UNIDENTIFIED MALE: Yes. Any other motions will be reserved, and the transfer to the Southwest District is without prejudice to the right of any party to seek the transfer or change of venue.

UNIDENTIFIED MALE: Thank you, your honor.

UNIDENTIFIED MALE: Thank you.

UNIDENTIFIED MALE: Is there anything further this morning?

UNIDENTIFIED MALE: No, your honor, thank you.

UNIDENTIFIED MALE: All right. Thank you. Yes.

UNIDENTIFIED MALE: Your honor, there is a further request. I am sorry. Will the court please order each of the defendants to appear on the 16th floor of this building for the booking process?

UNIDENTIFIED MALE: After you have posted bond, Mr. Morse and Mr. Darvish, you are directed to go to the 16th floor for the purposes of booking. The arrest warrants being held until today's date are recalled. The indictment is ordered unsealed.

UNIDENTIFIED MALE: Thank you.

UNIDENTIFIED MALE: Thank you.

BUCKLEY: So with that, what has happened is that two officers, Jeremy Morse, a 3-year veteran of the Inglewood Police Department, and Bijan Darvish, a 2-year veteran of the department, have both been arraigned. Jeremy Morse arraigned on the charge of assault under color of authority. That carries a potential sentence of three years in state prison and a $10,000 fine. Bijan Darvish, the 2-year veteran, indicted and now arraigned on the charge of filing a false report. They will now -- this case has been transferred to Inglewood. That is the jurisdiction where this took place. I am told that there is only one judge in Inglewood who can hear felonies. So potentially it could come back, but for the moment, it has been transferred there. The trial date hasn't been set, but the next court date is set for August 13.

Now, both of the -- both of the officers will be booked, and then they will both post bail of $25,000. And if they do post that bail, they will both be released to go home -- Kyra.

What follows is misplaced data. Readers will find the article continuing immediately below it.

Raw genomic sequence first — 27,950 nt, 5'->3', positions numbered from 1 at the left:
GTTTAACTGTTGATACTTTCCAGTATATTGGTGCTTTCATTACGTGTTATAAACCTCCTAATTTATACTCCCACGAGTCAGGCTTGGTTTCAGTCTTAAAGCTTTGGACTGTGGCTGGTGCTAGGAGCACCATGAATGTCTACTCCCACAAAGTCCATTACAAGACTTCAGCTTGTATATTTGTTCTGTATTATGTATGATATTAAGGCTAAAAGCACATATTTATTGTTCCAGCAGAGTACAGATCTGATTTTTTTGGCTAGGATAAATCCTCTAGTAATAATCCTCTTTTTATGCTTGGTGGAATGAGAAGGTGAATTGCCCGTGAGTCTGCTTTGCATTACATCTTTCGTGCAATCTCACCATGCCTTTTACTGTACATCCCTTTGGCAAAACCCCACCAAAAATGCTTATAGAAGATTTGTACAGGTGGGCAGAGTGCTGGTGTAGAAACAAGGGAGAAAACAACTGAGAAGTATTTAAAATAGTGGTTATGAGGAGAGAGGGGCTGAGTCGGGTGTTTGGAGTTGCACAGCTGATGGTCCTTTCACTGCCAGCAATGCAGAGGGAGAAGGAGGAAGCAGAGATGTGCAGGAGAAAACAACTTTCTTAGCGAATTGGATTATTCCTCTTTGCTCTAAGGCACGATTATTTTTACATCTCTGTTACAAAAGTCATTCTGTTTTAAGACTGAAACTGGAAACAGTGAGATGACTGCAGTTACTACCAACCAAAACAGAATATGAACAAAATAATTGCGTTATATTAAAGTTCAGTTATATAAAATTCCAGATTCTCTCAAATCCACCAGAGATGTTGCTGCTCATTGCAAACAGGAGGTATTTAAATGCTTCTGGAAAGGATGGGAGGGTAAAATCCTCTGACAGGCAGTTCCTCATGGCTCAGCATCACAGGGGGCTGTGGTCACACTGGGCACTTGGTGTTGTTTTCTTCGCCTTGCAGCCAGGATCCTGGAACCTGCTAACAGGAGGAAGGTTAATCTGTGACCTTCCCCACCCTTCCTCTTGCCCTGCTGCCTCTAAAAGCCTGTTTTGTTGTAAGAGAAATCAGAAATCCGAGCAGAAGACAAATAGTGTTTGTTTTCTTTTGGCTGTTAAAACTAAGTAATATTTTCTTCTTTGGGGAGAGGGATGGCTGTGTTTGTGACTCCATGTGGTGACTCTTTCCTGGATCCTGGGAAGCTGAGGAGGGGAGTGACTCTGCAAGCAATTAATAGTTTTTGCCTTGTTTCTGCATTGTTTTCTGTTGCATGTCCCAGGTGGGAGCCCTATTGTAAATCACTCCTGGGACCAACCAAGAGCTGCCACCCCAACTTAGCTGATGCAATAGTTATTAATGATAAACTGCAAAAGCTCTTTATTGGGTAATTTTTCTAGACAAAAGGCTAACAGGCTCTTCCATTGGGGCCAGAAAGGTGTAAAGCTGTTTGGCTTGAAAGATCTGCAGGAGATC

PHILLIPS: All right, Frank. Sorry about that audio problem that we had there, but it sounds like you were OK in getting all of the information. We appreciate you kind of flying with us there. Frank Buckley, thank you so much.

All right, let's bring in our CNN legal analyst, Jeffrey Toobin, once again. We go from the Moussaoui case now to what has happened, a lot of things happening today sort of at the last minute.

Jeffrey, let's talk about this. You heard what Frank laid out. I had a hard time hearing the audio, so I apologize. We had some technical problems. What's the next move for both of these officers?

JEFFERY TOOBIN, CNN LEGAL ANALYST: It was a pretty routine arraignment. They just set the next date for the case to proceed.

The interesting point in the context of Los Angeles was that the case was transferred back to Inglewood, where the offense took place. Obviously, the great parallel in this case is to the Rodney King case in 1991. There, people may remember, because of pretrial publicity, the case was transferred out to Simi Valley, a very distant part of Los Angeles County, where the jury pool was much more white, and of course, the officers were acquitted, setting off the infamous riots.

What -- transferring the case back to Inglewood at least establishes at the beginning, and it may change, that this case will be tried in the community where the young man was assaulted. And I think there's going to be a lot of pressure to keep it there and not move it anywhere else.

PHILLIPS: You know, we've -- the comparisons between this case and Rodney King, that's been raised. We have seen the protests. We've heard words like "corrupt" and "racist," etcetera. But as you look at this case, this isn't going to come down to corruption, is it? I mean, is this just about poor training and a bad decision that was made sort of at the last minute or a reaction to an alleged fight that was breaking out?

TOOBIN: We just don't know. I mean, that's what is so striking about these cases, where videotape is involved. Once we all see the videotape, we think, oh, we know everything there is to know. But here, we have the claim by the defense that, in fact, young Mr. Jackson tried to attack the officer, squeezed -- you know, squeezed him in the groin, and that the officer was defending himself. That's going to be an issue presumably for the jury to decide whether that's true. If it's true, well, then the officer has a pretty good defense. If it's not true, he doesn't have any defense at all.

But when you first see the videotape, you don't know what the officer is going to say. Now, we know what he is going to say, and we will see whether a jury or -- a jury believes him.

PHILLIPS: Our legal analyst, Jeffrey Toobin -- thanks again, Jeffrey.